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Thu, July 18

Staff Member

Jordan Kobritz, Syndicated Columnist
Syndicated columnist

Jordan Kobritz is a former attorney, CPA, and Minor League Baseball team owner. He is a professor and the chair of the Sport Management Department at SUNY Cortland. Jordan maintains the blog: http://sportsbeyondthelines.com and can be reached at jordan.kobritz@cortland.edu.

Recent Stories

To get what it wants, the NCAA resorts to threats and intimidation.

We have reached a new nadir in the era of political correctness. A number of NBA players insist that team owners no longer refer to themselves as “owners” because the word is racially insensitive and offends them.

Two stadiums in two countries, playing half a season in one and half in the other. Sound strange? Improbable? Impossible?

“There is always some kid who may be seeing me for the first or last time, I owe him my best.” Joe DiMaggio.

Any time officials are the main topic of conversation after an athletic event, it’s not a good look for the sport. Unfortunately, that was the case throughout the National Hockey League’s Stanley Cup Playoffs.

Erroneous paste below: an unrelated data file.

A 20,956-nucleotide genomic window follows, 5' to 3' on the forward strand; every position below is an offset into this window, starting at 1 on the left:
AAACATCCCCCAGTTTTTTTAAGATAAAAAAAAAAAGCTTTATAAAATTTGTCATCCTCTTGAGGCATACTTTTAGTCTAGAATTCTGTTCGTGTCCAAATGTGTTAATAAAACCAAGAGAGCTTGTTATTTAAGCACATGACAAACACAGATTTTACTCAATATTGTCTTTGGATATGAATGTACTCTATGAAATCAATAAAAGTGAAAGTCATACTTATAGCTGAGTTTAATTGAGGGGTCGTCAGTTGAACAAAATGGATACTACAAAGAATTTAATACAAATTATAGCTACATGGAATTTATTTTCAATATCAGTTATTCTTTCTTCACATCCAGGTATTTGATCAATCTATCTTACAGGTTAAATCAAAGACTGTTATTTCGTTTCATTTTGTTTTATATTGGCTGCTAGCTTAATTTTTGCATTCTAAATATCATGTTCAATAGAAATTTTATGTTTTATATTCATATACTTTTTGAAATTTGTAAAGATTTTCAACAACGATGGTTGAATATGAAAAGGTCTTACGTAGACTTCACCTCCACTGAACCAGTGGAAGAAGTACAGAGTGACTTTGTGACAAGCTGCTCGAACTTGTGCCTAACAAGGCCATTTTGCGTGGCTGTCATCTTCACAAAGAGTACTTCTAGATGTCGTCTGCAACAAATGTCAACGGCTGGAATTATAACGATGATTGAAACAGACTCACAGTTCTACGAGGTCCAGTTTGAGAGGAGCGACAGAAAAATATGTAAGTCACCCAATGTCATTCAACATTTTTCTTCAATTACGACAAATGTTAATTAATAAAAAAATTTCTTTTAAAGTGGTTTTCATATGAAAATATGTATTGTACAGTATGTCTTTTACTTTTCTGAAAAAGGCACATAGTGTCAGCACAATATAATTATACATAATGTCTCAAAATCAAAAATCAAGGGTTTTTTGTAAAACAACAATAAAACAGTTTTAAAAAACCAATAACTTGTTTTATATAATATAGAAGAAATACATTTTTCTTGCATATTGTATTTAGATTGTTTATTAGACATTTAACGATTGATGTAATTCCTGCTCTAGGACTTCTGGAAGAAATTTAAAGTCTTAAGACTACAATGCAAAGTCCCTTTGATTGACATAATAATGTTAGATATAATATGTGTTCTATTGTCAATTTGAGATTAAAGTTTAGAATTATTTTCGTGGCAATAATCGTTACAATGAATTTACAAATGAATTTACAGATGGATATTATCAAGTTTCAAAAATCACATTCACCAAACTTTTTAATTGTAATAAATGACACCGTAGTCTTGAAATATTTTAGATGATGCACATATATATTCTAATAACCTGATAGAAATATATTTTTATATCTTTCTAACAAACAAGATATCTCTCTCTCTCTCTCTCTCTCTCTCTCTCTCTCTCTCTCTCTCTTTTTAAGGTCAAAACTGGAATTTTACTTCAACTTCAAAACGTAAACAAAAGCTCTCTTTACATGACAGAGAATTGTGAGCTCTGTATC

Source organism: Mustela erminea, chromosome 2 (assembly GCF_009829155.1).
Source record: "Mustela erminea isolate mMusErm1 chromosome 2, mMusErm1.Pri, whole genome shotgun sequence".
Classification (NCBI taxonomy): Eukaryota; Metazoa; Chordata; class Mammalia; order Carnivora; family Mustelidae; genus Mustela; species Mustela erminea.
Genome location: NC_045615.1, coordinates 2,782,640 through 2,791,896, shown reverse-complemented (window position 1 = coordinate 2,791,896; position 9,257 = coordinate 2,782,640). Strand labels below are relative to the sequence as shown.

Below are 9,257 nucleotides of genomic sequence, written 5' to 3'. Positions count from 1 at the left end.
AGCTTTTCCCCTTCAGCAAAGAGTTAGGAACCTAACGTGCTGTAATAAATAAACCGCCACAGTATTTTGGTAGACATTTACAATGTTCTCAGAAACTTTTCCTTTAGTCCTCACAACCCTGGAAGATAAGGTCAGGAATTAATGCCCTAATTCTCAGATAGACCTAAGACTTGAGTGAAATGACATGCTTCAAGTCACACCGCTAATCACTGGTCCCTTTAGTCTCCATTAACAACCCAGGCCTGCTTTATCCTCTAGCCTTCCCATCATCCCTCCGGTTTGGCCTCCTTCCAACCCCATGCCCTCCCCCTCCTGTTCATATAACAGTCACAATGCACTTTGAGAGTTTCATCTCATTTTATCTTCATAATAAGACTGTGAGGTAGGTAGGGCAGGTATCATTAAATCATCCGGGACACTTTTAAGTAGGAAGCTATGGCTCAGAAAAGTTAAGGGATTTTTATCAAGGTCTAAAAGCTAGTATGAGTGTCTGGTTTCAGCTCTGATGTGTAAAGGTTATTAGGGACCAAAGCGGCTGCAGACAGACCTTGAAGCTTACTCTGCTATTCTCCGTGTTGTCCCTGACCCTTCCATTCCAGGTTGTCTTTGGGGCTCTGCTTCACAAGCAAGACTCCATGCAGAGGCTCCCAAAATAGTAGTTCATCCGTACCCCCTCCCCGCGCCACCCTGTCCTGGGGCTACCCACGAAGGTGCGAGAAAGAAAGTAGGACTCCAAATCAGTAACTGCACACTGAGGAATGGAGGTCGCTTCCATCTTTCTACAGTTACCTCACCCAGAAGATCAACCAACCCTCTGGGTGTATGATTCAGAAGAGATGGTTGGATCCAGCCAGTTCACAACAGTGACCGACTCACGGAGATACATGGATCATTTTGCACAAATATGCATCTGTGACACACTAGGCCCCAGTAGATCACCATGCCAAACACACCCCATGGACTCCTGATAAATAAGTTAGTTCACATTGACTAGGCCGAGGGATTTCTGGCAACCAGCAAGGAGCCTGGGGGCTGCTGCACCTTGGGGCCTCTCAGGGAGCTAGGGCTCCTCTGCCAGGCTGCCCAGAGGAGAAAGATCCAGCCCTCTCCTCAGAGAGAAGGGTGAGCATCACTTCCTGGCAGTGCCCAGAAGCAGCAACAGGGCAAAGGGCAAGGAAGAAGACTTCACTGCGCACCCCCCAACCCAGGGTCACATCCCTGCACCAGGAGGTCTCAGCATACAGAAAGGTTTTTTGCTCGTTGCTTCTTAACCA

Major League Baseball instituted a reverse-order draft in 1965, severely limiting the negotiating leverage of amateur players. That may soon change.

Major League Baseball’s total revenue has been steadily rising since the strike year of 1994 and until three years ago, the same was true of the league’s attendance. That may no longer be the case.

Larry Nassar, the former doctor for Michigan State University and USA Gymnastics, is rotting in prison for sexually abusing over 300 girls and women during a 30-year period.

Mention college sports and people think of scholarships, intense recruiting, and professional opportunities. That’s certainly the norm for sports like football and basketball.

Every world class athlete has certain biological and physical advantages that sets them apart from “normal folks.” As examples, most basketball players are taller than average and most baseball pitchers have large hands.

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